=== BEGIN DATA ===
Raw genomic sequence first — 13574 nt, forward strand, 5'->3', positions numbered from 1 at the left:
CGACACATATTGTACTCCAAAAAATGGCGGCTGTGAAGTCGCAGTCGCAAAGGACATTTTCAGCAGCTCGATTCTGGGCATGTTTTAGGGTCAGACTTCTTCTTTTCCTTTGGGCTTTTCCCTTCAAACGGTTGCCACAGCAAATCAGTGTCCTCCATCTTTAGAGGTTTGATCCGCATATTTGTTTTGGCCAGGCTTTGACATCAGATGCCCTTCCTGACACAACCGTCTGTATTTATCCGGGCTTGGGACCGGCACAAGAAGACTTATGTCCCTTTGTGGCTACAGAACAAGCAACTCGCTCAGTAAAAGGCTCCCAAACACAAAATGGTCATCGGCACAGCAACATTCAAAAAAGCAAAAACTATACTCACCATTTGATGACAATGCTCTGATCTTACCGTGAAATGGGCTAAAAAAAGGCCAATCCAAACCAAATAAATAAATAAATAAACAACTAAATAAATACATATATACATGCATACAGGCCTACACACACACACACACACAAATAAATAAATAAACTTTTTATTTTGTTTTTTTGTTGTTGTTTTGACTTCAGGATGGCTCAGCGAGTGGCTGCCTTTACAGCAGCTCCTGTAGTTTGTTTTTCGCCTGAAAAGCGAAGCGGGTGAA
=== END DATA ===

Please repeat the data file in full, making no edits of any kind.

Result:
Raw genomic sequence first — 13574 nt, forward strand, 5'->3', positions numbered from 1 at the left:
CGACACATATTGTACTCCAAAAAATGGCGGCTGTGAAGTCGCAGTCGCAAAGGACATTTTCAGCAGCTCGATTCTGGGCATGTTTTAGGGTCAGACTTCTTCTTTTCCTTTGGGCTTTTCCCTTCAAACGGTTGCCACAGCAAATCAGTGTCCTCCATCTTTAGAGGTTTGATCCGCATATTTGTTTTGGCCAGGCTTTGACATCAGATGCCCTTCCTGACACAACCGTCTGTATTTATCCGGGCTTGGGACCGGCACAAGAAGACTTATGTCCCTTTGTGGCTACAGAACAAGCAACTCGCTCAGTAAAAGGCTCCCAAACACAAAATGGTCATCGGCACAGCAACATTCAAAAAAGCAAAAACTATACTCACCATTTGATGACAATGCTCTGATCTTACCGTGAAATGGGCTAAAAAAAGGCCAATCCAAACCAAATAAATAAATAAATAAACAACTAAATAAATACATATATACATGCATACAGGCCTACACACACACACACACACAAATAAATAAATAAACTTTTTATTTTGTTTTTTTGTTGTTGTTTTGACTTCAGGATGGCTCAGCGAGTGGCTGCCTTTACAGCAGCTCCTGTAGTTTGTTTTTCGCCTGAAAAGCGAAGCGGGTGAA